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Hague forum takes new tack

"If you look at The Netherlands you will see that about 85% of the corporate sector is made up of SMEs - they are the powerhouse of any economy. They should not be ignored at the expense of big companies. The government should not just pay attention to large firms."
Henk Soeters, Dutch Ambassador to Slovakia, believes that the Slovak government has to stay aware of the importance to overall economic health of brownfield investment into small and medium-sized enterprises (SMEs).
Government policy on investment has often been seen to be geared towards larger firms and greenfield, rather than brownfield, investment.

"If you look at The Netherlands you will see that about 85% of the corporate sector is made up of SMEs - they are the powerhouse of any economy. They should not be ignored at the expense of big companies. The government should not just pay attention to large firms."

Henk Soeters, Dutch Ambassador to Slovakia, believes that the Slovak government has to stay aware of the importance to overall economic health of brownfield investment into small and medium-sized enterprises (SMEs).

Government policy on investment has often been seen to be geared towards larger firms and greenfield, rather than brownfield, investment.

However, a November 16 investment conference in The Hague - Inwest Forum - is expected to show that investment into already-established Slovak firms remains a government priority, and as organisers of the investment forum have made clear, the conference will have a purpose beyond just persuading potential investors that they have to come to Slovakia.

By guaranteeing Dutch and Slovak companies one-on-one meetings, the government is taking a backseat to businesses at the conference, according to B+ Business, Slovak organisers of the event.

"This is all about starting direct cooperation between [Slovak and Dutch] companies," said Slavomír Danko, project manager at B+ Business. "This company match-making was missed in some of the earlier conferences that we had."

The scheduled meetings between the companies, Danko explained, will give firms looking for investors a chance to meet and dicuss business and firms who are seeking to go into joint ventures or merely supply partnerships on each other's markets, an initial point of contact.

"We hope to gain an awful lot - new contacts, a chance to talk about opportunities for Dutch firms here and the benefits of investing in our firm," said Miroslav Šulek, director of east Slovak machine engineering company Strojárne Chemes Humenné.

He added that the conference would provide an opportunity for Strojárne to open up business opportunities on the Dutch market, "build mutual cooperation and get an overview of the development direction of Strojárne's industry in Holland".

Dutch firms already established in Slovakia, such as brewing giant Heineken, will be at The Hague to give advice to others contemplating a leap into Slovakia - something B+'s Danko said would provide insight for investors.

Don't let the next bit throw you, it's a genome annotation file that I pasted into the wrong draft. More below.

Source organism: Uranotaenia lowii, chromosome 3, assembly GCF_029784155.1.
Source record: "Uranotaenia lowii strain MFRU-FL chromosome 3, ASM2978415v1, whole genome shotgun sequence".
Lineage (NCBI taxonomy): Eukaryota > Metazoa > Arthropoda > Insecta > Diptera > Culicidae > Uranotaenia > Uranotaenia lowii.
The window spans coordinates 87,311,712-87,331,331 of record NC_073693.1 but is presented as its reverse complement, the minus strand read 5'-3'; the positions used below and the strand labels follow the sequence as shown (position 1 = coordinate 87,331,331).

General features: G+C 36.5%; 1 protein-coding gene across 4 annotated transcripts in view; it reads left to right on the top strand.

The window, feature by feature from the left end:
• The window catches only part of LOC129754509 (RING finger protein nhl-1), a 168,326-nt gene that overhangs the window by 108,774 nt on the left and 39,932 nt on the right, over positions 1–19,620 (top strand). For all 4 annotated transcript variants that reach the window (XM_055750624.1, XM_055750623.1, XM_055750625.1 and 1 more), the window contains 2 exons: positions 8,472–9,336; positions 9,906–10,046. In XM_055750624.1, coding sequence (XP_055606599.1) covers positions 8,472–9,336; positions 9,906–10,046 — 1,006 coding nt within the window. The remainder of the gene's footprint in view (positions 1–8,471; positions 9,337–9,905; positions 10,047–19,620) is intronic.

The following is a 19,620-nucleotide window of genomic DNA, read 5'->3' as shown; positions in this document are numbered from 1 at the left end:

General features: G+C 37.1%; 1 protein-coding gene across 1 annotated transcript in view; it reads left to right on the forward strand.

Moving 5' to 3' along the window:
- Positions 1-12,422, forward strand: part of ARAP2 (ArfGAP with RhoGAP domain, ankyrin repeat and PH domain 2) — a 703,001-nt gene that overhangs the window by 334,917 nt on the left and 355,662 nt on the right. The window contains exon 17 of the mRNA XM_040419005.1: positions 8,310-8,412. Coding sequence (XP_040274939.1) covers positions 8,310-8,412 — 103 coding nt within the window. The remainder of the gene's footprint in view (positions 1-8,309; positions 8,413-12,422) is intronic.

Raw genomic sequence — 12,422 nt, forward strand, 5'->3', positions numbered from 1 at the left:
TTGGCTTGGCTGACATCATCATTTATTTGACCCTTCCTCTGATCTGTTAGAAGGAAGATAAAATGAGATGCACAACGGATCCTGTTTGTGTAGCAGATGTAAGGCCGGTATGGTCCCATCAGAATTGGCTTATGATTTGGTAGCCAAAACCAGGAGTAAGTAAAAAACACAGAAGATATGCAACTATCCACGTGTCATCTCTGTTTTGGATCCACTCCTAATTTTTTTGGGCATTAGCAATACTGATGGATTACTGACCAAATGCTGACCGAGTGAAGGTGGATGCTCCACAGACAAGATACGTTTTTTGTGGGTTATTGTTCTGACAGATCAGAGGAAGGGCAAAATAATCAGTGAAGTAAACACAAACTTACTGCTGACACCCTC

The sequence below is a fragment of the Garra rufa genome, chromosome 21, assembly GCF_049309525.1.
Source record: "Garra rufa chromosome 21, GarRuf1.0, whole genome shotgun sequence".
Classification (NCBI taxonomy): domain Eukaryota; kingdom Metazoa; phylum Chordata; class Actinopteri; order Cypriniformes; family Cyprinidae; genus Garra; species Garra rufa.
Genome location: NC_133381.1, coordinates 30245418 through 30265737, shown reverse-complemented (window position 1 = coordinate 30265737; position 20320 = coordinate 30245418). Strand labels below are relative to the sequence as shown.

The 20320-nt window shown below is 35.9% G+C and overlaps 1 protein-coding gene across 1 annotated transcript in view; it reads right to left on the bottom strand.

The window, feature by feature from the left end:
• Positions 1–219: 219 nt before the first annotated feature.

"These Dutch firms can give advice on the business environment here, what it's like to work in Slovakia and how things function here. It's a huge help for us because it is essentially firms themselves giving their own PR for Slovakia, not just us," he said.

"We want to focus on brownfield investment as well as greenfields," said Roman Minarovič, general director of government investment agency SARIO. "The best investor, to my mind, is one who comes to Slovakia and takes over existing facilities in, say, the east of the country, where unemployment is higher.

"But of course, if someone comes to us and says they want to open a new plant just outside Bratislava then we really aren't going to say no. We are not solely focused on greenfield investment, it's just that many of our investors are. They want to come here and build new plants," he continued.

Minarovič added that the conference held a dual level of significance.

"This forum is very important in two ways: the meeting of some Slovak ministers with their Dutch counterparts and the face-to-face meetings of Slovak and Dutch companies, which I think should be a great help to our firms. The Netherlands is also one of the biggest foreign investors, we should not forget that."

Strojárne Chemes's Šulek said that the government presence at The Hague conference would also show that Slovak business was not asleep to investment opportunities.

"[Having] the government there gives this forum a weight of importance. It [the government] can get an insight for itself on [Slovak and Dutch] firms and make a decision on attracting]investment.

"The West doesn't have to fear that businesses here don't have anything mapped or monitored [through the government] and that people are inexperienced and the environment is not suitable for investment," he said.

Inwest Forum will, those close to the conference say, confirm something many foreign investors have widely admitted; government investment agency SARIO is working harder than ever to secure all forms of investment into Slovakia.

"The impression really is that SARIO is taking a very professional approach to investment matters. There is now much more of a commercial dialogue and understanding between them and [domestic and foreign] companies,' said Ambassador Soeters.

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